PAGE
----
NORA MCCARTHY RELEASES AN EXQUISITE DUET CD - CIRCLE COMPLETING
Scott Yanow, Author of nine jazz books including Trumpet Kings, Swing, Bebop, Jazz On Record 1917-76 and Jazz On Film
Known as a brilliant improviser with a warm and highly expressive voice, Nora McCarthy recently released her newest recording, Circle Completing. The set of duets with pianist John DiMartino sums up Ms. McCarthy’s colorful story so far, is a tribute to the legendary singer Jimmy Scott, and is a consistently surprising look at life’s lessons. “One has to experience life before singing these types of songs,” says Nora.
Circle Completing, which is comprised of three of the singer’s originals plus six standards, is a very spontaneous set that emerged with a unified purpose. “We recorded all of the music in four hours,” remembers Nora,” and several of the songs came out of nowhere.” Starting with “Come Fly With Me,” an optimistic dream of having a perfect relationship, Circle Completing includes the soul ballad “To Be With You” (which was associated with Joe Cuba), a wistful and lyrical rendition of “Too Late Now,” “Hawaiian Wedding Song” (which looks back to the singer’s musical beginnings), a playful rendition of the blues “Little Red Rooster,” and her haunting original “In The Early Morning Light,” a spoken word piece which is about infidelity, having one’s heart broken, and dealing with new realities. On “The Shadow Of Your Smile,” a standard about lost love, she interprets the words and then creates some scatting that is heartfelt improvising which perfectly fits the song. Nora concludes the memorable set with her philosophical “Life Is A Song To Song” and her poetic tribute to Jimmy Scott, “Faith In Time (Jimmy’s Song).”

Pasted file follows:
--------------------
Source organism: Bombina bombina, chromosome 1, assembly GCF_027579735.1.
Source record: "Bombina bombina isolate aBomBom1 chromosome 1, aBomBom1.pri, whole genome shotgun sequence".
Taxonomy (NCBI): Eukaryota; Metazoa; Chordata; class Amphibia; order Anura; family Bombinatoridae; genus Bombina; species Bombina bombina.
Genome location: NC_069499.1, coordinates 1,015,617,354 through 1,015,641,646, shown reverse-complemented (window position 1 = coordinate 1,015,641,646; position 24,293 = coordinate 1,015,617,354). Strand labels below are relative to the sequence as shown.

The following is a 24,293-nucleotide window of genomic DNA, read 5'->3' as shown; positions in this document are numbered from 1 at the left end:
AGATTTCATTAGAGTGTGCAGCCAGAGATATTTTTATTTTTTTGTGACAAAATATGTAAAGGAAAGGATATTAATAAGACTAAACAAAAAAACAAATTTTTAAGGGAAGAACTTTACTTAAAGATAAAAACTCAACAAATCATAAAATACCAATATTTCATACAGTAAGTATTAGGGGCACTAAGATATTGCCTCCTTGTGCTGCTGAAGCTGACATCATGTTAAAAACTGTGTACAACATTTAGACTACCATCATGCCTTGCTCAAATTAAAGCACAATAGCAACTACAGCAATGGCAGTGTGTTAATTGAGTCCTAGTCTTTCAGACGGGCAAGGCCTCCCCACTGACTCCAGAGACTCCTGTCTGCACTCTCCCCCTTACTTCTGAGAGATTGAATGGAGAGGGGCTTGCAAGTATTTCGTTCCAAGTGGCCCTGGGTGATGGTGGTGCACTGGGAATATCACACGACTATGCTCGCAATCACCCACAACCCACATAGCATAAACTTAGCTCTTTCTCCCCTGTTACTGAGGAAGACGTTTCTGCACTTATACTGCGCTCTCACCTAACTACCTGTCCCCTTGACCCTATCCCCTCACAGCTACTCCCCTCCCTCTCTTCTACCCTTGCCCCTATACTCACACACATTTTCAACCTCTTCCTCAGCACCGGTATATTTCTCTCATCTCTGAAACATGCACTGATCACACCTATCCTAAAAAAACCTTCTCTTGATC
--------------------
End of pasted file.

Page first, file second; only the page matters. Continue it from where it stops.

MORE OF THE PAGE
But more than the individual songs, Circle Completing is a moody suite that deals with the evolution of life, coming to a place of forgiveness, letting go, and ultimately moving on to the next level. “Every day you have to forgive yourself and everybody. One has to concentrate on compassion. Jimmy Scott is the living embodiment of that, how he suffered and yet rose above it all.” While Nora McCarthy has worked extensively in duets with bassist Juini Booth, saxophonist Jorge Sylvester and bassist Dominic Duval, her collaboration with John diMartino has its own personality. “No matter who you put John with, he sounds different than anyone else. He is extremely creative, has a great rhythmic concept, and can do it all. He knows how to be an accompanist without sacrificing his own artistic integrity. We have our own sound together.”